Image is everything: When is a cyclist not a cyclist?

When is a cyclist not a cyclist? When they’re just a person who currently happens to be riding a bicycle.

A trip into town

What people think of when they hear the word “cyclist” determines how they are treated, sometimes with deadly serious consequences.

Picking the kids up from school

In the UK, the word “cyclist” conjures up images of head-down, lycra-clad young men (mostly) pedalling furiously on racing bikes.

A helping hand towards independence and freedom

Either that or scofflaws pulling wheelies who are probably already late for their appearance at the juvenile court.

Taking the family out for a spin

Too easy then to see cyclists as a danger to society.

No need for a people carrier

When we should instead be protecting cyclists from danger.

A proper car-free town centre

The media portrays cyclists as a problem, not as part of the solution.

Teachers on their way to school?

It’s time to change all that.

Cycle infrastructure needs to work for all mobility needs

In more civilised countries people see the person, not the bicycle.

The fine art of “dinking”

What image is in your head when you think “cyclist”?

Dressed for the destination, not the journey

All photos from @modacitylife, authors of the inspirational “Dutch blueprint for urban vitality: Building the cycling city”.


  1. John Cooper says

    And not a helmet in sight.

  2. Rustybike says

    I think the problem is in the UK cycling is mainly seen as a sport, as people often see large numbers in road racing clubs using public roads for their sport, partly as their are few velodromes affordable or available to them (imagine the outcry if motorsport did similarly!).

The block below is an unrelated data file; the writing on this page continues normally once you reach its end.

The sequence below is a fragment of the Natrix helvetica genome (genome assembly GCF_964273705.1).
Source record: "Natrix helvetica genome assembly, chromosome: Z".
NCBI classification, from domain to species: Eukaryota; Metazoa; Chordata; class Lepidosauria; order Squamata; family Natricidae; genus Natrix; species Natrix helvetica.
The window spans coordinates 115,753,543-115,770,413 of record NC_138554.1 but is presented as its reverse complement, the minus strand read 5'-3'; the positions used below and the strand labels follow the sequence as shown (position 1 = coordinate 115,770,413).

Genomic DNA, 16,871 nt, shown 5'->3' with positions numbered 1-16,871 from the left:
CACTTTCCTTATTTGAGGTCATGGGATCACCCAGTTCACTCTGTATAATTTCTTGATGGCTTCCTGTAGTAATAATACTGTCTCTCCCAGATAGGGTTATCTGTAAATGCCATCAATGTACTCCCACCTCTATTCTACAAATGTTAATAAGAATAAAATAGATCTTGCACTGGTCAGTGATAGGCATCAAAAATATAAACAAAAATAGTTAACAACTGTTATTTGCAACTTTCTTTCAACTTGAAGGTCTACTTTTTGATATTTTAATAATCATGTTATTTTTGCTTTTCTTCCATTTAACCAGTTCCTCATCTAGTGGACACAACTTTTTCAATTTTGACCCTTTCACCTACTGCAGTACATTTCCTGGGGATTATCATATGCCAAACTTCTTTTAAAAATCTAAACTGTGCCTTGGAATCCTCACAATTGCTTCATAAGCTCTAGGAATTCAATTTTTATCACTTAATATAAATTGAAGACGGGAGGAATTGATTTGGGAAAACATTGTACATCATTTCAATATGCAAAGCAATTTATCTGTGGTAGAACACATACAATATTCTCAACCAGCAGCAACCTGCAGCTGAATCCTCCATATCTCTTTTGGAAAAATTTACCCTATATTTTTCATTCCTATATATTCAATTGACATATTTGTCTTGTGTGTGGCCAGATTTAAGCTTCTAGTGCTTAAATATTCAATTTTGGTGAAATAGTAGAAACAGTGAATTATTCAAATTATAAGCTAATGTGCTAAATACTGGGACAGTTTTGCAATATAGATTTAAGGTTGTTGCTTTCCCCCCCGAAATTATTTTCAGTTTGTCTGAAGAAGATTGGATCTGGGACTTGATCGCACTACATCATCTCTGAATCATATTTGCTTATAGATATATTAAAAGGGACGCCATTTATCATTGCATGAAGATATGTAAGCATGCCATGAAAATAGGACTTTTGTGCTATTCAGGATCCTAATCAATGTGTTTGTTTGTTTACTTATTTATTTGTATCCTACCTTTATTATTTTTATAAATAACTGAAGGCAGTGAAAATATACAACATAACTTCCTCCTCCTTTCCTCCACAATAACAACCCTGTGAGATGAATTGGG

We need a fully holistic approach to cycling to change attitudes and perceptions here, involving government, highway authorities, County, Local and Parish Councils, to that of cycling for transport, (commuting, school run, shopping etc) leisure, health, environmental and even mental wellbeing and stress relief.

    For decades now, successive governments have concentrated on building roads for motor transport exclusively, determining that this is the way forward for economic growth, whilst slashing spending on what they see as non productive. This has to change and very soon if we want to continue living on this planet. Sadly, in the current climate of austerity, they are still not listening, despite the widely accepted worldwide view that the end of the polluting petrol and diesel internal combustion engined transport is but a few years away now.

    It can be done, many continental countries such as the Netherlands have had excellent such facilities for many years and the benefits are there for all to see, it just depends on priorities. What possible encouragement is there to promote more cycling on Britain’s dangerous traffic choked streets, with few and often no facilities for safe cycling and such poor air quality?

    The answer to the above question probably is we are all cyclist, or have been at one time, possibly only in childhood but the combination of the above hazards and government intransigence, coupled with the aspirational attitude towards obtaining motorised transport both from our piers and from industry, have literally driven the desire to cycle away. Time to for a change!

  3. Anthony Cartmell says

    The Dutch have two distinct words for our “cyclist”:

    * Fietser = a “bicycler”, or someone ordinary riding a bicycle.
    * Wielrenner = a “wheel runner”, or sport cyclist.

    The traditional Dutch bicycle (a design originated in the UK!) is known as an Oma Fiets, literally a “Grandmother Bicycle”. You see a LOT of grandmothers riding them, too!

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